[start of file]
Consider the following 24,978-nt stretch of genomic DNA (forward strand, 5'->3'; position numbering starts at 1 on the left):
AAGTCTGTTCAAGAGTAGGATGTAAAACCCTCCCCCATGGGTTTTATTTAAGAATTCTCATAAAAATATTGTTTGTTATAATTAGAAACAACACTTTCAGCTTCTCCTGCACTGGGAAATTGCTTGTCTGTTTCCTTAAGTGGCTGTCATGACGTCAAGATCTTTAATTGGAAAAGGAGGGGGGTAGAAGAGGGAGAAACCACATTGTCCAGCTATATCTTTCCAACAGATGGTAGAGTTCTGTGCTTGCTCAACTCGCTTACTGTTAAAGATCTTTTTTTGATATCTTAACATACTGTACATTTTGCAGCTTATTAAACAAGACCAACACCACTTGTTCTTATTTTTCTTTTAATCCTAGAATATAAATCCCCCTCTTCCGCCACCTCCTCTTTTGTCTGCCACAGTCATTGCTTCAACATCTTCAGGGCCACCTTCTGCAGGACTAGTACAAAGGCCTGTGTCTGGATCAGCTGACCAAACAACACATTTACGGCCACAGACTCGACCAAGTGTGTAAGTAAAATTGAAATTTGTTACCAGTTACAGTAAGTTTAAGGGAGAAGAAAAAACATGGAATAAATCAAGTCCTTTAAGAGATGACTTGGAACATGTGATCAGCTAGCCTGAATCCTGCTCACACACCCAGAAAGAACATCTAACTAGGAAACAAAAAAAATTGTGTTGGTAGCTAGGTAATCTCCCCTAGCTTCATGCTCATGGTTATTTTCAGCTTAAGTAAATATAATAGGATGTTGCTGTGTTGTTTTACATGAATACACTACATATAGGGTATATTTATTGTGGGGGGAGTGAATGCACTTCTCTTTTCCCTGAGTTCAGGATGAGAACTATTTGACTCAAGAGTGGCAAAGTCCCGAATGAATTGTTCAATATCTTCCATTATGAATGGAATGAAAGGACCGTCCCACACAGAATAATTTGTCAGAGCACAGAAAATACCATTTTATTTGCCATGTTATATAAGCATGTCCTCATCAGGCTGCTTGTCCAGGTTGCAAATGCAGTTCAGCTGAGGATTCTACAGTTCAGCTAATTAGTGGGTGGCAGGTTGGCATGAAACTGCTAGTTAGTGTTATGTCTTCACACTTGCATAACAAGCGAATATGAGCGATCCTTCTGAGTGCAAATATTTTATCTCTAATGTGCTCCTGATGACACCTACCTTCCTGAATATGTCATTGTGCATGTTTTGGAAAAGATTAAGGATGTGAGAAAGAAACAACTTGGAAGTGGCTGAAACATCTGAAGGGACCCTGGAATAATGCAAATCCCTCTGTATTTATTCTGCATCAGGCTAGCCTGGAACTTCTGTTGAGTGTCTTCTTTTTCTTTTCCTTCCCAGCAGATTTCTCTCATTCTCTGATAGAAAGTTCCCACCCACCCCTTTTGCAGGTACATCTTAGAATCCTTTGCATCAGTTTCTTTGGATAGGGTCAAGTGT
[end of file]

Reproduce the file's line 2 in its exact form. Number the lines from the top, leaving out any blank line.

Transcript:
AAGTCTGTTCAAGAGTAGGATGTAAAACCCTCCCCCATGGGTTTTATTTAAGAATTCTCATAAAAATATTGTTTGTTATAATTAGAAACAACACTTTCAGCTTCTCCTGCACTGGGAAATTGCTTGTCTGTTTCCTTAAGTGGCTGTCATGACGTCAAGATCTTTAATTGGAAAAGGAGGGGGGTAGAAGAGGGAGAAACCACATTGTCCAGCTATATCTTTCCAACAGATGGTAGAGTTCTGTGCTTGCTCAACTCGCTTACTGTTAAAGATCTTTTTTTGATATCTTAACATACTGTACATTTTGCAGCTTATTAAACAAGACCAACACCACTTGTTCTTATTTTTCTTTTAATCCTAGAATATAAATCCCCCTCTTCCGCCACCTCCTCTTTTGTCTGCCACAGTCATTGCTTCAACATCTTCAGGGCCACCTTCTGCAGGACTAGTACAAAGGCCTGTGTCTGGATCAGCTGACCAAACAACACATTTACGGCCACAGACTCGACCAAGTGTGTAAGTAAAATTGAAATTTGTTACCAGTTACAGTAAGTTTAAGGGAGAAGAAAAAACATGGAATAAATCAAGTCCTTTAAGAGATGACTTGGAACATGTGATCAGCTAGCCTGAATCCTGCTCACACACCCAGAAAGAACATCTAACTAGGAAACAAAAAAAATTGTGTTGGTAGCTAGGTAATCTCCCCTAGCTTCATGCTCATGGTTATTTTCAGCTTAAGTAAATATAATAGGATGTTGCTGTGTTGTTTTACATGAATACACTACATATAGGGTATATTTATTGTGGGGGGAGTGAATGCACTTCTCTTTTCCCTGAGTTCAGGATGAGAACTATTTGACTCAAGAGTGGCAAAGTCCCGAATGAATTGTTCAATATCTTCCATTATGAATGGAATGAAAGGACCGTCCCACACAGAATAATTTGTCAGAGCACAGAAAATACCATTTTATTTGCCATGTTATATAAGCATGTCCTCATCAGGCTGCTTGTCCAGGTTGCAAATGCAGTTCAGCTGAGGATTCTACAGTTCAGCTAATTAGTGGGTGGCAGGTTGGCATGAAACTGCTAGTTAGTGTTATGTCTTCACACTTGCATAACAAGCGAATATGAGCGATCCTTCTGAGTGCAAATATTTTATCTCTAATGTGCTCCTGATGACACCTACCTTCCTGAATATGTCATTGTGCATGTTTTGGAAAAGATTAAGGATGTGAGAAAGAAACAACTTGGAAGTGGCTGAAACATCTGAAGGGACCCTGGAATAATGCAAATCCCTCTGTATTTATTCTGCATCAGGCTAGCCTGGAACTTCTGTTGAGTGTCTTCTTTTTCTTTTCCTTCCCAGCAGATTTCTCTCATTCTCTGATAGAAAGTTCCCACCCACCCCTTTTGCAGGTACATCTTAGAATCCTTTGCATCAGTTTCTTTGGATAGGGTCAAGTGT